Haha, I can imagine the invite: “Wanna come over to my house and spend a few hours making pasta with me before eating it? Yeah? Yeah?”
I think the effort is worth it, though, as it usually is for fresh, handmade pasta. While this recipe is not low-fat (I shocked myself when I backtracked and calculated how much butter went into it), the trade-off is that it is very comforting and homey. AND you can tell your friends and family it’s vegetarian. And leave it ominously at that. (People love assuming that vegetarian food is healthy, am I right?)
The inclusion of sage makes it feel like autumn and reminded me that Thanksgiving is just around the corner. The small lemony presence in the sauce and in the zest cuts the richness and gives it a nice floral-like quality. And shiitakes. Man. Mushrooms are just awesome.
Is it worth the effort to go hunt down golden raisins? I’m not sure. I was being superficial and just picked them for the color. I loved how the yellows and greens and white and browns contrasting together.
Here be the longest recipe EVER:
- 5 large eggs
- 4 cups of all-purpose flour, maybe a little more if you need it
- 1 tsp salt
- 12 oz ricotta cheese
- 1 egg
- 1½ cup of pistachios, shelled
- 1 cup of golden raisins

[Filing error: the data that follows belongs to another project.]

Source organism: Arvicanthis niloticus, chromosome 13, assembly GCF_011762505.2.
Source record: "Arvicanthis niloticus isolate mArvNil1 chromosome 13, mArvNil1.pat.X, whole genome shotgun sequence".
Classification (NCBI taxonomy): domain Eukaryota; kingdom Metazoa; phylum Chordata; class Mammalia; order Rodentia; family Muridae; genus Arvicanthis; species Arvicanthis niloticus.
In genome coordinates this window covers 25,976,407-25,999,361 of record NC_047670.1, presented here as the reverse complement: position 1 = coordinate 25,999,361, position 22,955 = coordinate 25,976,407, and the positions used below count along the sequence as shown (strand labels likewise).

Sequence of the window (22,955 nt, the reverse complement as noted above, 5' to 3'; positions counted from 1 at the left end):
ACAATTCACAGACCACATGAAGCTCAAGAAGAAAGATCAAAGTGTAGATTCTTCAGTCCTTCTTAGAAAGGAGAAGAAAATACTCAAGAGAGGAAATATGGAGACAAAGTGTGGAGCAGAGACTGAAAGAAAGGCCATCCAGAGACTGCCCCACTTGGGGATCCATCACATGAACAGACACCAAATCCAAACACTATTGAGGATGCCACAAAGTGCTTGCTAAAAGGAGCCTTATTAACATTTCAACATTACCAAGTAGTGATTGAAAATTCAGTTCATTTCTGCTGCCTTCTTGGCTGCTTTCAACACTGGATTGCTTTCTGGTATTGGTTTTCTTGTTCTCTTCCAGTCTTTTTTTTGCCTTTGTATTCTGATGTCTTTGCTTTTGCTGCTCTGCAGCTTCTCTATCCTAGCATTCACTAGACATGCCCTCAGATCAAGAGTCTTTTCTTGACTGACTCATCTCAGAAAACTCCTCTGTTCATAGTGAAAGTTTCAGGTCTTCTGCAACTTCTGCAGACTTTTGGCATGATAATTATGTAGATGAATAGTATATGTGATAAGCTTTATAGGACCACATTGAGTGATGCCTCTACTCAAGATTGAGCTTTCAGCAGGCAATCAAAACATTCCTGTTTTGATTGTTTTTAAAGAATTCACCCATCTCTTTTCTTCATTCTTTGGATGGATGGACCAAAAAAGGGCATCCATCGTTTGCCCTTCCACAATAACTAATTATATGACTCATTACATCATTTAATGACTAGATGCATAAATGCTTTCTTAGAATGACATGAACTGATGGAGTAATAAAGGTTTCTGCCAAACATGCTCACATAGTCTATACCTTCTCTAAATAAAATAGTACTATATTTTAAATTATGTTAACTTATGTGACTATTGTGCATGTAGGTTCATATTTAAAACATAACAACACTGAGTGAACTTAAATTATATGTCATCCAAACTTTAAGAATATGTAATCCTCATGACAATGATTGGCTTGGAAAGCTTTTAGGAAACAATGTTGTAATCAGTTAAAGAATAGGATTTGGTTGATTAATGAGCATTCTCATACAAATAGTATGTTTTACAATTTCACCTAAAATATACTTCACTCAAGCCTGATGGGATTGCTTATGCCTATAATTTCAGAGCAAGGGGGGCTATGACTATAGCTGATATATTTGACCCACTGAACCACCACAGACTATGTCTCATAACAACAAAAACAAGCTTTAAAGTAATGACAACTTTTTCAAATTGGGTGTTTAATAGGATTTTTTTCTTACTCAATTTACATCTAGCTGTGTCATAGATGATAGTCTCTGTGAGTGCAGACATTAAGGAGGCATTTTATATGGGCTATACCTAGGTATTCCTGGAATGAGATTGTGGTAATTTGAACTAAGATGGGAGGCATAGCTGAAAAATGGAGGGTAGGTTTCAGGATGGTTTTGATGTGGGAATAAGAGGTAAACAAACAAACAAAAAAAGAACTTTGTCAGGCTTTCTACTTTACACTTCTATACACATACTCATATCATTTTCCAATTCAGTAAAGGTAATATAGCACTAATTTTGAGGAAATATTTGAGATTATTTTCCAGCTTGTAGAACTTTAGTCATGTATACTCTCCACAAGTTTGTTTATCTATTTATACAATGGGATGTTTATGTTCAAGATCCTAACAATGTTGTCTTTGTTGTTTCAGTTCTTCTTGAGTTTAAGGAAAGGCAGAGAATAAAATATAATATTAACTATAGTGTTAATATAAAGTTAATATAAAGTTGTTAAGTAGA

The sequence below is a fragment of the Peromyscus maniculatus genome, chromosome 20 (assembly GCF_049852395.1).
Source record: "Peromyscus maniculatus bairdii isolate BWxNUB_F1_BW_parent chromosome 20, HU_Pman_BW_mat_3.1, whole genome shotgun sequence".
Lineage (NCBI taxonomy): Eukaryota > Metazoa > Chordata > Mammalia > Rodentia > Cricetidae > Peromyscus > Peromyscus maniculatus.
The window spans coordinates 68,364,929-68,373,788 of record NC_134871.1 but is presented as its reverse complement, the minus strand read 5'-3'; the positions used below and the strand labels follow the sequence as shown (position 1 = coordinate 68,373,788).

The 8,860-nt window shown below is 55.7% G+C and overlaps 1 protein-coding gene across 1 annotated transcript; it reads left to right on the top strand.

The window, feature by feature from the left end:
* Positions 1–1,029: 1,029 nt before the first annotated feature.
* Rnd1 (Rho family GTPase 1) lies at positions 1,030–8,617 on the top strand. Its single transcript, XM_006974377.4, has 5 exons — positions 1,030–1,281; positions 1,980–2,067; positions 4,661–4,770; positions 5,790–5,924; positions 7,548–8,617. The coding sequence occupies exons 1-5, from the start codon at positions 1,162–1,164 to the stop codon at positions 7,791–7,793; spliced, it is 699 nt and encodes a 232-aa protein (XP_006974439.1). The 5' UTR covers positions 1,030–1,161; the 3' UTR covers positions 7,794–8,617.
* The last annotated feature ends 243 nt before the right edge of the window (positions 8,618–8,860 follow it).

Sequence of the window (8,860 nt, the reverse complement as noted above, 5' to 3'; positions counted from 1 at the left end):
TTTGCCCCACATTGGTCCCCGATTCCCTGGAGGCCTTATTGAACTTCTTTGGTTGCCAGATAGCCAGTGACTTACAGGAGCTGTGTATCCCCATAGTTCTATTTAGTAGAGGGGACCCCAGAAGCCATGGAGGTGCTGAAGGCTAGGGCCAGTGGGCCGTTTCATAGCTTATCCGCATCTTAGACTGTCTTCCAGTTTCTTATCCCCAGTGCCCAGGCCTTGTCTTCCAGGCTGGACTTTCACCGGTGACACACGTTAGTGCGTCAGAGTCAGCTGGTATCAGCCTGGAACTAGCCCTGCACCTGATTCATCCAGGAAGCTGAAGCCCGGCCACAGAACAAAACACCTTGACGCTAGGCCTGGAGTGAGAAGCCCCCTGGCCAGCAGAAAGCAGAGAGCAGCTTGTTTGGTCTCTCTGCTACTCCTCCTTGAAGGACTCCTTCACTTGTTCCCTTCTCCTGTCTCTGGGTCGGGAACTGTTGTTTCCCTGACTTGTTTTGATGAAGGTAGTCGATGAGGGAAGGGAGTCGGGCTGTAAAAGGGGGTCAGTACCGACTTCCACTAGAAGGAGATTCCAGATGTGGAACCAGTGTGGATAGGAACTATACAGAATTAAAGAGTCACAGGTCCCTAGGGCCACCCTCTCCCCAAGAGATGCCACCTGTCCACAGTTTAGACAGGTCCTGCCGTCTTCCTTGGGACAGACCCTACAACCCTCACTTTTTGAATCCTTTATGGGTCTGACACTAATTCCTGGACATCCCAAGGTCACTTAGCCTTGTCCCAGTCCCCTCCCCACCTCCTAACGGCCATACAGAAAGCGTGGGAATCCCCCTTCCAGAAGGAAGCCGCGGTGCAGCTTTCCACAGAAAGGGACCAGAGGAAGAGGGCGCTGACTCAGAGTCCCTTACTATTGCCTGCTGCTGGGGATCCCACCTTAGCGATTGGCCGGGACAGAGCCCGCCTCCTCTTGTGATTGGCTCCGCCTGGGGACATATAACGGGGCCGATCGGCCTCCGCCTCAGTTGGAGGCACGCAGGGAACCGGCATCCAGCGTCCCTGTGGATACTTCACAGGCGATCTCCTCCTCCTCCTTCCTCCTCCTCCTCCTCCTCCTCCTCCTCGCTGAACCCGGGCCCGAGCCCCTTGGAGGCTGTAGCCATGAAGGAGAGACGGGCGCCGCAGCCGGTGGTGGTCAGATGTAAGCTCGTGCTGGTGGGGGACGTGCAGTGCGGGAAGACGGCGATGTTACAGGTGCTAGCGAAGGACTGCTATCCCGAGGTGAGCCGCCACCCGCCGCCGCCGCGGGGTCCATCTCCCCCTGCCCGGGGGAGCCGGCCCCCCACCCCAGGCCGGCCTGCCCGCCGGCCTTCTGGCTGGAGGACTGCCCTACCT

- ⅛ tsp freshly ground nutmeg
- 2½ tsp kosher salt (maybe more or less, depending on if and how much your pistachios are salted)
- 1 cup of butter (two sticks)
- 4 cloves of garlic, sliced thinly
- 15-20 sage leaves, in a chiffonade
- 10-12 shiitake mushrooms, sliced
- 2 tbsp heavy cream
- 2 tsp lemon juice
- ½ tsp sugar
- 1½ tsp salt (to taste)
- ¼ cup pistachios
- Lemon zest to taste
- Asiago (or another hard cheese) to taste
- In a medium bowl or on the clean surface of a smooth counter top, add salt to flour and stir to incorporate. Make the flour into a "volcano" (make a mound and then make a hole in that mound).
- Add the eggs into the hole. With a fork, scramble the egg and start pulling in flour from the sides of the volcano hole. Keep doing so until it's the mixture becomes a dough. Knead by hand until the dough ball stops absorbing flour. If you've run out of flour and you see it's still a bit wet, go ahead and sprinkle in more flour, a few tablespoons at a time. This should take about ten minutes. The dough should be stiff and tough like clay.
- Wrap the dough in plastic wrap and set aside at room temperature for at least half an hour or in the refrigerator for up to a day.